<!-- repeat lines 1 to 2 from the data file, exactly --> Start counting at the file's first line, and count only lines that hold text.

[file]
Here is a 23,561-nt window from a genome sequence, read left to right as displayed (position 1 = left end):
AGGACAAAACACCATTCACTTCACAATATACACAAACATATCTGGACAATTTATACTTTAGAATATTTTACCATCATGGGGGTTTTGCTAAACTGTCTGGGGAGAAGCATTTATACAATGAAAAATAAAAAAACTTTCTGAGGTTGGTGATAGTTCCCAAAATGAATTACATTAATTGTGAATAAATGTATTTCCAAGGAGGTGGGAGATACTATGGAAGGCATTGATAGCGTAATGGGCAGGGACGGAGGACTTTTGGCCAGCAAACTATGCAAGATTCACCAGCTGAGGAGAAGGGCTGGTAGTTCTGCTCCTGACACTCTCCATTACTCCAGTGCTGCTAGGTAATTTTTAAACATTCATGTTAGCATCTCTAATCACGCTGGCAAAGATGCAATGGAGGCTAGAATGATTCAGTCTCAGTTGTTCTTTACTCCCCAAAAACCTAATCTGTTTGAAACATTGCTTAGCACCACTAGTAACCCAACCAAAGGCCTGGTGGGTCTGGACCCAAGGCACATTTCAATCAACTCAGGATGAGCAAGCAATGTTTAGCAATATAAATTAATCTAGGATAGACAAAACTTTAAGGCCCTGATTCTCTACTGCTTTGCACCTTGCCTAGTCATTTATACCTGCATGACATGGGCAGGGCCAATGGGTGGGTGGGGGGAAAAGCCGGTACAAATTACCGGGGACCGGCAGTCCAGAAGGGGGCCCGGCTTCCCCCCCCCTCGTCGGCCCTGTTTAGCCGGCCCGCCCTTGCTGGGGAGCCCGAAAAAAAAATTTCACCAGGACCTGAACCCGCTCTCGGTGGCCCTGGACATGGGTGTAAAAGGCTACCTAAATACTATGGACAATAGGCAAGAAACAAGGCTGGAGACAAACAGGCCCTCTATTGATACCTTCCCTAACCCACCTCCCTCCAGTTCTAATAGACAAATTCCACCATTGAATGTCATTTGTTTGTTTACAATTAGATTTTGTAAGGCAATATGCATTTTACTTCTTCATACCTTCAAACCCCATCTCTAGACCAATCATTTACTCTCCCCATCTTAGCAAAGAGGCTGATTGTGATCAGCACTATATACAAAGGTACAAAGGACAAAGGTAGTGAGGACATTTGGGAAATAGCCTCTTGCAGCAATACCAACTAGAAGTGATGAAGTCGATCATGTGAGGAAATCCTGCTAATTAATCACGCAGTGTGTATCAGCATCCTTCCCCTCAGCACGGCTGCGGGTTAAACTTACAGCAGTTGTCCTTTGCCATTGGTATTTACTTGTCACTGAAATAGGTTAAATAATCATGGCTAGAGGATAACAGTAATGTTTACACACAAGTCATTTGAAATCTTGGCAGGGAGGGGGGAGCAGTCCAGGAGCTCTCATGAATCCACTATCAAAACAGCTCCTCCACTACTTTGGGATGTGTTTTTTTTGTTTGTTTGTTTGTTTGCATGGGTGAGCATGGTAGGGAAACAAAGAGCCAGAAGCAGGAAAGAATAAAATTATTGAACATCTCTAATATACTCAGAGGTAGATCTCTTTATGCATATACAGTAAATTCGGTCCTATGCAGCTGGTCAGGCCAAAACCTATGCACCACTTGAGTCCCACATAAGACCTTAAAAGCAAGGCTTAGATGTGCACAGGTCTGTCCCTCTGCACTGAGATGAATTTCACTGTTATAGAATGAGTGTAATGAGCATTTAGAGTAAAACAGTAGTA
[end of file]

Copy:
Here is a 23,561-nt window from a genome sequence, read left to right as displayed (position 1 = left end):
AGGACAAAACACCATTCACTTCACAATATACACAAACATATCTGGACAATTTATACTTTAGAATATTTTACCATCATGGGGGTTTTGCTAAACTGTCTGGGGAGAAGCATTTATACAATGAAAAATAAAAAAACTTTCTGAGGTTGGTGATAGTTCCCAAAATGAATTACATTAATTGTGAATAAATGTATTTCCAAGGAGGTGGGAGATACTATGGAAGGCATTGATAGCGTAATGGGCAGGGACGGAGGACTTTTGGCCAGCAAACTATGCAAGATTCACCAGCTGAGGAGAAGGGCTGGTAGTTCTGCTCCTGACACTCTCCATTACTCCAGTGCTGCTAGGTAATTTTTAAACATTCATGTTAGCATCTCTAATCACGCTGGCAAAGATGCAATGGAGGCTAGAATGATTCAGTCTCAGTTGTTCTTTACTCCCCAAAAACCTAATCTGTTTGAAACATTGCTTAGCACCACTAGTAACCCAACCAAAGGCCTGGTGGGTCTGGACCCAAGGCACATTTCAATCAACTCAGGATGAGCAAGCAATGTTTAGCAATATAAATTAATCTAGGATAGACAAAACTTTAAGGCCCTGATTCTCTACTGCTTTGCACCTTGCCTAGTCATTTATACCTGCATGACATGGGCAGGGCCAATGGGTGGGTGGGGGGAAAAGCCGGTACAAATTACCGGGGACCGGCAGTCCAGAAGGGGGCCCGGCTTCCCCCCCCCTCGTCGGCCCTGTTTAGCCGGCCCGCCCTTGCTGGGGAGCCCGAAAAAAAAATTTCACCAGGACCTGAACCCGCTCTCGGTGGCCCTGGACATGGGTGTAAAAGGCTACCTAAATACTATGGACAATAGGCAAGAAACAAGGCTGGAGACAAACAGGCCCTCTATTGATACCTTCCCTAACCCACCTCCCTCCAGTTCTAATAGACAAATTCCACCATTGAATGTCATTTGTTTGTTTACAATTAGATTTTGTAAGGCAATATGCATTTTACTTCTTCATACCTTCAAACCCCATCTCTAGACCAATCATTTACTCTCCCCATCTTAGCAAAGAGGCTGATTGTGATCAGCACTATATACAAAGGTACAAAGGACAAAGGTAGTGAGGACATTTGGGAAATAGCCTCTTGCAGCAATACCAACTAGAAGTGATGAAGTCGATCATGTGAGGAAATCCTGCTAATTAATCACGCAGTGTGTATCAGCATCCTTCCCCTCAGCACGGCTGCGGGTTAAACTTACAGCAGTTGTCCTTTGCCATTGGTATTTACTTGTCACTGAAATAGGTTAAATAATCATGGCTAGAGGATAACAGTAATGTTTACACACAAGTCATTTGAAATCTTGGCAGGGAGGGGGGAGCAGTCCAGGAGCTCTCATGAATCCACTATCAAAACAGCTCCTCCACTACTTTGGGATGTGTTTTTTTTGTTTGTTTGTTTGTTTGCATGGGTGAGCATGGTAGGGAAACAAAGAGCCAGAAGCAGGAAAGAATAAAATTATTGAACATCTCTAATATACTCAGAGGTAGATCTCTTTATGCATATACAGTAAATTCGGTCCTATGCAGCTGGTCAGGCCAAAACCTATGCACCACTTGAGTCCCACATAAGACCTTAAAAGCAAGGCTTAGATGTGCACAGGTCTGTCCCTCTGCACTGAGATGAATTTCACTGTTATAGAATGAGTGTAATGAGCATTTAGAGTAAAACAGTAGTA